Egyptian cotton is well known around the world for its unparalleled quality and strength, and cotton cultivation and processing are large parts of the economy. Demand for cotton, in particular certified organic cotton, is rising globally and Egypt has the opportunity to increase production and take advantage of the export market. However, to succeed, it is necessary that existing quality and sustainability challenges in the value chain are overcome. Such challenges include the current lack of certified products and services, insufficient data on sustainability performance and contamination with chemicals or plastic particles.
To overcome the existing challenges and to fulfil the requirements of international markets, quality infrastructure (QI) services are required. Quality infrastructure is the system comprising the organisations, policies and regulatory framework required to support and enhance the quality and sustainability of a value chain. The QI for organic cotton includes services such as accreditation of laboratories used for product testing, identification of standards that are fit-for-purpose and internationally recognised, and systems to ensure traceability of the final product.
Following on from a successful process in Ethiopia in 2022, in November 2023 our team facilitated a multi-stakeholder workshop in Egypt with the aim of improving the QI services in the organic cotton value chain.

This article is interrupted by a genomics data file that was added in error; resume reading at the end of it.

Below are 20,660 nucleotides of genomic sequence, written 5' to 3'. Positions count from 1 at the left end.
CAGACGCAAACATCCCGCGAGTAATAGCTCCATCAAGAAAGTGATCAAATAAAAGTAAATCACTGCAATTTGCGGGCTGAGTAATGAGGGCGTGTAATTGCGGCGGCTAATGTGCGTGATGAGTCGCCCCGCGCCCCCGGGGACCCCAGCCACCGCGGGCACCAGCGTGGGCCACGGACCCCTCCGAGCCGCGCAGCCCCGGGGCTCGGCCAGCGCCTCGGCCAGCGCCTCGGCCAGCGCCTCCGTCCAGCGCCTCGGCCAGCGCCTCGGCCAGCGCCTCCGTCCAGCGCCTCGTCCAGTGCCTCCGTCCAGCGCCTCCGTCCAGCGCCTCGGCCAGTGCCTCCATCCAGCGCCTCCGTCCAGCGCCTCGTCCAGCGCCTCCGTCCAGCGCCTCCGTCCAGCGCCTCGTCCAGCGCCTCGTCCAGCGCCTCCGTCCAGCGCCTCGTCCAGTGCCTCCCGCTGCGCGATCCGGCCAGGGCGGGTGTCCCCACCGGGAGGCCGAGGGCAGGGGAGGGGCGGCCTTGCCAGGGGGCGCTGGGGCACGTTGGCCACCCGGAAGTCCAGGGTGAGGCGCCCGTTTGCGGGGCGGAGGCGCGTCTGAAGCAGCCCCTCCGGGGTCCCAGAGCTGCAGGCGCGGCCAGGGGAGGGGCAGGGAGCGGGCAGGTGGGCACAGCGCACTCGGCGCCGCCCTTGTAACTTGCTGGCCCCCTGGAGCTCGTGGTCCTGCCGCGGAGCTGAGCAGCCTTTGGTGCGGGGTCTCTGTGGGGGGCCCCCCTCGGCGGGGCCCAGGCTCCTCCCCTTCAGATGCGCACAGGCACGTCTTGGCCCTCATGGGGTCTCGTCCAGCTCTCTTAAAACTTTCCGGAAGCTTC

To prepare the process, our team organised meetings and interviews with Quality Infrastructure organisations and our partner organisation, the Cotton Egypt Association (CEA), researched relevant background information, and mapped the value chain.
Stakeholders from public and private organisations were identified and invited to collaborate. We invited representatives from the Global Organic Textile Standard (GOTS) to present the requirements for GOTS certification, the Egyptian National Institute of Standards (NIS) to describe the network of QI services that currently exist in Egypt, and Heinz Zeller from Hugo Boss to discuss the quality criteria required by international buyers.
Our team designed and facilitated two online, half-day workshops as part of a Calidena process, which resulted in identification of gaps, definition of cross-industry measures for improvement, and initiated a follow-up committee to guide implementation of the measures.
The pioneer process resulted in an action plan, which creates the basis for a one-year follow-up by the key stakeholders. The implemented activities will contribute to an increased competitiveness of organic Egyptian cotton on the international market.
This Calidena process was conducted on behalf of the German Metrology Institute, Physikalisch-Technische Bundesanstalt (PTB), and funded by German Federal Ministry for Economic Cooperation and Development (BMZ).